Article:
Bees, Beans, and Buckwheat
Summer has come on too quickly. The main honey flow is over; in the garden the weeds are establishing their turf, and this blog has taken the back seat to summer fun and chores. The garden bed on the street in front of the fence is putting on its summer face, presenting itself as the topic for today.
After my amaranth failure last year with a fancy commercial variety, I’ve learned my lesson and am back with Copperhead again this year in the west-side front bed. A few wheelbarrow loads of manure have helped to get better growth along the entire bed, and the flowers are starting to look nice. I sowed the seed directly into two rows and then thinned the seedlings to establish the stand this year. It’s a much better idea than setting out transplants. The seeds sprout easily, quickly get established, and then you can thin all but the most vigorous.
The more established east-side bed is getting a break from amaranth this year. The mysterious black beans I found growing last year needed to go in the ground, so I planted them in the back half of the bed, and I planted the front with buckwheat.
The combination is quite handsome, befitting the street view. The buckwheat is a new experiment for me. I’d like to try and eat some of it, but I’m not sure what will be required to process the seeds into edible groats or flour. The plants have an extended blooming period during which the seeds develop and hang from the bottom of the flower heads. The bloom is great for the bees.
The blackberry honey flow is over, and without irrigated gardens and flowerbeds, our bees would be in a period of nectar dearth. Once the vegetation starts to get crispy in our dry Oregon summers, the bees can’t find much in the way of wild flowers to keep them going. When the honey stops, the bees get cranky and prone to rob weak colonies. Buckwheat is good nectar source for bees this time of year. My little patch can’t satisfy all of my bees, but every little bit helps.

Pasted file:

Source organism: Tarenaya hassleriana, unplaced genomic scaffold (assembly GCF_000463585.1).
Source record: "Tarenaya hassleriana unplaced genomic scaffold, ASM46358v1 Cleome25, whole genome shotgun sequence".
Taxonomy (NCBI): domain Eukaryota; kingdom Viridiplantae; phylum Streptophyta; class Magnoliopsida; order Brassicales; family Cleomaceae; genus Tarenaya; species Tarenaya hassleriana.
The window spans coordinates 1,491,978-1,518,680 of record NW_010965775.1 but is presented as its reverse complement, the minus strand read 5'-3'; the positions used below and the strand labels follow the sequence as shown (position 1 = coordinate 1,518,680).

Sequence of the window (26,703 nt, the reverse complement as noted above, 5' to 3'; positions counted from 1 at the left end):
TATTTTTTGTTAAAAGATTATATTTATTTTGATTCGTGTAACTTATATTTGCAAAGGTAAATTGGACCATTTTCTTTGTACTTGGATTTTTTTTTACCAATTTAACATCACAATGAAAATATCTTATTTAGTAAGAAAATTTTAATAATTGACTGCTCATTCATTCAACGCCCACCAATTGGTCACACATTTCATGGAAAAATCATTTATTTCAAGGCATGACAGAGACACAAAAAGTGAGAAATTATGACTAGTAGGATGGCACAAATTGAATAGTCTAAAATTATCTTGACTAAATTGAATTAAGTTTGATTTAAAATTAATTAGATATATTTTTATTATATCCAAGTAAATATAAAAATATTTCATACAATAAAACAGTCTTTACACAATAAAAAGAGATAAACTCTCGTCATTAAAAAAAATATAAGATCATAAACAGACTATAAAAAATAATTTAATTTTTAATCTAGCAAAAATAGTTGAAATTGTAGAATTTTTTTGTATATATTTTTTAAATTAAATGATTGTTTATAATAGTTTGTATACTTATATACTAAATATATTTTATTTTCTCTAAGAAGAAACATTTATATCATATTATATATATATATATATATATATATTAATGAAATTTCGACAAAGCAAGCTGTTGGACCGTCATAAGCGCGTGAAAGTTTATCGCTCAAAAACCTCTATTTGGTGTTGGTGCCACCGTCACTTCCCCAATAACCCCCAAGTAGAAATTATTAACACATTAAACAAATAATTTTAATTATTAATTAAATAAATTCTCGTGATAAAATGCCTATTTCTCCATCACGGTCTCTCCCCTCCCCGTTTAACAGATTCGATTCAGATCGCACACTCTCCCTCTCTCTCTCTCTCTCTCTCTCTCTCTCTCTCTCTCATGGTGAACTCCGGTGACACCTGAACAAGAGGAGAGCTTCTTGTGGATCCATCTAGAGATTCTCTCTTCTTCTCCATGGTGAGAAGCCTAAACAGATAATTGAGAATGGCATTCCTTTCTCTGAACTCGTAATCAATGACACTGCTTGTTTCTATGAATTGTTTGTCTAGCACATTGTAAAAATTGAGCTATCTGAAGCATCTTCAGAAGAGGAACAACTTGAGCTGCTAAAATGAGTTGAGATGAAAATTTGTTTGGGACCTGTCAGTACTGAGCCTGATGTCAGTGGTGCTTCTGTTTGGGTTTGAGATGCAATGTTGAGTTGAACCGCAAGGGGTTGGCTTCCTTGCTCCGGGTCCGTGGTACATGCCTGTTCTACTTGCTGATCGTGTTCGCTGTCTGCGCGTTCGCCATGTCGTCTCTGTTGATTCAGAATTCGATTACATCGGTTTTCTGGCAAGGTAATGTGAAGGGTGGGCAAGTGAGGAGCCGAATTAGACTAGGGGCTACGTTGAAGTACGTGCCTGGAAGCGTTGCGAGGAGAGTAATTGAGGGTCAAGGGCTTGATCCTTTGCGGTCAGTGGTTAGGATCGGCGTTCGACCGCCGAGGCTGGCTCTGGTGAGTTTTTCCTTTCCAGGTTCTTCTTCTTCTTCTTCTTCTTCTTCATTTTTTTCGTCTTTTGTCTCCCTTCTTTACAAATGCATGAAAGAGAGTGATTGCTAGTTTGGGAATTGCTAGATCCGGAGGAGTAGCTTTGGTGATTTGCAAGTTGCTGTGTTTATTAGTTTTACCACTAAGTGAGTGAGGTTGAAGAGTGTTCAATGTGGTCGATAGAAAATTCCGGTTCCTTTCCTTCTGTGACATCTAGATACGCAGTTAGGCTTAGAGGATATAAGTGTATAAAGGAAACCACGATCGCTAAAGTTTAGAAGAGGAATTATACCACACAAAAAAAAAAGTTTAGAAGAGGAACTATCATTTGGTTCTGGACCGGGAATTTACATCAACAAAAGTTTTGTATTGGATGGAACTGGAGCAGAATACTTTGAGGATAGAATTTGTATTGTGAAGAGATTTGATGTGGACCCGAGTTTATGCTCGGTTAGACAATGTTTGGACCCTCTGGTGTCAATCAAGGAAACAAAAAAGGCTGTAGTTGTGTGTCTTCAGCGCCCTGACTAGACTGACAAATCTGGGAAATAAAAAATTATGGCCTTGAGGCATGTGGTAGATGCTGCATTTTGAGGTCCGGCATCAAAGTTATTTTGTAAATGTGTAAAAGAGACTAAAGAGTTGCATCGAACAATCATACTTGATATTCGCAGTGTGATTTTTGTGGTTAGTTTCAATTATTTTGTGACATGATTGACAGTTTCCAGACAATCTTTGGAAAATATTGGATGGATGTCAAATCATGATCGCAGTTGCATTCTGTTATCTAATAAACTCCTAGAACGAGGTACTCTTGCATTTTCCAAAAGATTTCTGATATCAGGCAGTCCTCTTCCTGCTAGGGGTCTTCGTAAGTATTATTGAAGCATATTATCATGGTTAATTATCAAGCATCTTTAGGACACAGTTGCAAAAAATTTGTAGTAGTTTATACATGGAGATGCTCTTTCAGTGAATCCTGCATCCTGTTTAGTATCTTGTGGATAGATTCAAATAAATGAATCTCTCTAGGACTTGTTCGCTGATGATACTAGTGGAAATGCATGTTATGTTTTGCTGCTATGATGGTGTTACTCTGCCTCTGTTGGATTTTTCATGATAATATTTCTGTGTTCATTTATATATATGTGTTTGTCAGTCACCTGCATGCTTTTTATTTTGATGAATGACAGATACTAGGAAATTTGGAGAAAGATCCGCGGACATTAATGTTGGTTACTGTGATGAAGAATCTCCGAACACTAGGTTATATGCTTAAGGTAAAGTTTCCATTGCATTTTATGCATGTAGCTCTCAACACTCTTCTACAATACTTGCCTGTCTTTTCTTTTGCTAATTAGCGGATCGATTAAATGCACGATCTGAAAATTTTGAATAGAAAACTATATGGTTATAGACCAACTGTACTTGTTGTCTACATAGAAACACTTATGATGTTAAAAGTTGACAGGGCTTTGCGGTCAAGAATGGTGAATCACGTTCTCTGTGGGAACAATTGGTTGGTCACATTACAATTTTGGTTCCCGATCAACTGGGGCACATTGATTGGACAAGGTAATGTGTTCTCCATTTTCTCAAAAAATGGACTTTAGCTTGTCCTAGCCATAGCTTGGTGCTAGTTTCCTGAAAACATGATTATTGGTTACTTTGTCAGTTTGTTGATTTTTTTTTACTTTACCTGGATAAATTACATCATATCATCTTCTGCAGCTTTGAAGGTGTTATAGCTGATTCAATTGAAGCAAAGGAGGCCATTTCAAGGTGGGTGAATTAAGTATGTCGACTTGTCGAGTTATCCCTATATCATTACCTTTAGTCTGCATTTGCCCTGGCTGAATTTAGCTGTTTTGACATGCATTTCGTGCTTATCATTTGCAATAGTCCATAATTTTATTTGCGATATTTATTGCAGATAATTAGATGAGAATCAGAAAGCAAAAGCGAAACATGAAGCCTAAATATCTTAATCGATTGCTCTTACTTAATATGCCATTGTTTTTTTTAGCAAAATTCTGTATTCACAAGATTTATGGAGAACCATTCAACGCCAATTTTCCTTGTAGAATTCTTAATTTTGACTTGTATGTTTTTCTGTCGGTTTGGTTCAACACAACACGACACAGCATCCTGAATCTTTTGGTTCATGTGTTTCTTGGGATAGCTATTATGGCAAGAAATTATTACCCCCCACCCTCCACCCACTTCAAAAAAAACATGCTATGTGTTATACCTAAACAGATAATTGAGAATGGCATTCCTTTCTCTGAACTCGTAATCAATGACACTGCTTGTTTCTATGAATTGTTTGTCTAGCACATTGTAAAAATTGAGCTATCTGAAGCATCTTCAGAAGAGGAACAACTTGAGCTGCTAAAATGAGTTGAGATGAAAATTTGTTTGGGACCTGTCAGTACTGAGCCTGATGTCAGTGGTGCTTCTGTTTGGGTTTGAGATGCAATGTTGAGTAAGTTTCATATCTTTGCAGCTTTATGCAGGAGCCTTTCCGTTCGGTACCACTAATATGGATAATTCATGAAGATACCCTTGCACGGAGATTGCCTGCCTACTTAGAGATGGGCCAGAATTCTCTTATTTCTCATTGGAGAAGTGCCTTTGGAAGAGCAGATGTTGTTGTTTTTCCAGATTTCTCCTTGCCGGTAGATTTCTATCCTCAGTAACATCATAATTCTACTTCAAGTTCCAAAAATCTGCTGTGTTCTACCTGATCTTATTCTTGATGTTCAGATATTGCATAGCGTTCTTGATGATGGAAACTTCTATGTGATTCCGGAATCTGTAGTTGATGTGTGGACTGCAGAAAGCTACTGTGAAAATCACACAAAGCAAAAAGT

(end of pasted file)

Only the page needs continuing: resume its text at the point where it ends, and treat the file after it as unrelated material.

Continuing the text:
Meanwhile, the beans are nicely climbing the poles along the fence. Remember, it was my conjecture that the black beans were the result of a cross between Kentucky Wonder and a maroon and white marbled crescent soup bean called Echte Kipfler. The point of growing out these crossed beans was to see what comes in the F2 generation. Now that flowers and beans are starting to form, I can see traits of the parent plants segregate out. There are all colors of flowers from bright pink to pure white. Some plants are producing pods with purple spots, others pure green. Some are showing a crescent shape, while others are straight. As plant breeder, my job is to select two or three of the best individuals that have promise. Already I have one plant picked out that is very productive and vigorous with tasty green snap beans. As the beans develop, I’m hoping to find a couple of plants with nice black beans that show promise for a dry bean as well. The dilemma is that too much tasting and I have no seed for the next generation!